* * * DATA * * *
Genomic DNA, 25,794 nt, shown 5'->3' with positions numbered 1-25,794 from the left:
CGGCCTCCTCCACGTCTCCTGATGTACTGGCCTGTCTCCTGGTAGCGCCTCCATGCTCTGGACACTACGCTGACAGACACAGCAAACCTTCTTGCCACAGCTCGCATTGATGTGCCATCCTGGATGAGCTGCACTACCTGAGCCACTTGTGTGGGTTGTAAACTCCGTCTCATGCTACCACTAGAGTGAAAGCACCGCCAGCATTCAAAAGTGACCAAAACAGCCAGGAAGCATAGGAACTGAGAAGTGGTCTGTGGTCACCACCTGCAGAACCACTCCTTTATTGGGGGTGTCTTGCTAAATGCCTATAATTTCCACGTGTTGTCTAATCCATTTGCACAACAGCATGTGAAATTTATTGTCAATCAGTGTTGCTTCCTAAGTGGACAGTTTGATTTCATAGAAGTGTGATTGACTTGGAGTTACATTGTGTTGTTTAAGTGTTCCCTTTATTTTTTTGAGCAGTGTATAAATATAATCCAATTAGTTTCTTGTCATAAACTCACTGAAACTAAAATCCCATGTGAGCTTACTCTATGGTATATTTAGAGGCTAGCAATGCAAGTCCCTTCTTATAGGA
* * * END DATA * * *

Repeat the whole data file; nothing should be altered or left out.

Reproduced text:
Genomic DNA, 25,794 nt, shown 5'->3' with positions numbered 1-25,794 from the left:
CGGCCTCCTCCACGTCTCCTGATGTACTGGCCTGTCTCCTGGTAGCGCCTCCATGCTCTGGACACTACGCTGACAGACACAGCAAACCTTCTTGCCACAGCTCGCATTGATGTGCCATCCTGGATGAGCTGCACTACCTGAGCCACTTGTGTGGGTTGTAAACTCCGTCTCATGCTACCACTAGAGTGAAAGCACCGCCAGCATTCAAAAGTGACCAAAACAGCCAGGAAGCATAGGAACTGAGAAGTGGTCTGTGGTCACCACCTGCAGAACCACTCCTTTATTGGGGGTGTCTTGCTAAATGCCTATAATTTCCACGTGTTGTCTAATCCATTTGCACAACAGCATGTGAAATTTATTGTCAATCAGTGTTGCTTCCTAAGTGGACAGTTTGATTTCATAGAAGTGTGATTGACTTGGAGTTACATTGTGTTGTTTAAGTGTTCCCTTTATTTTTTTGAGCAGTGTATAAATATAATCCAATTAGTTTCTTGTCATAAACTCACTGAAACTAAAATCCCATGTGAGCTTACTCTATGGTATATTTAGAGGCTAGCAATGCAAGTCCCTTCTTATAGGA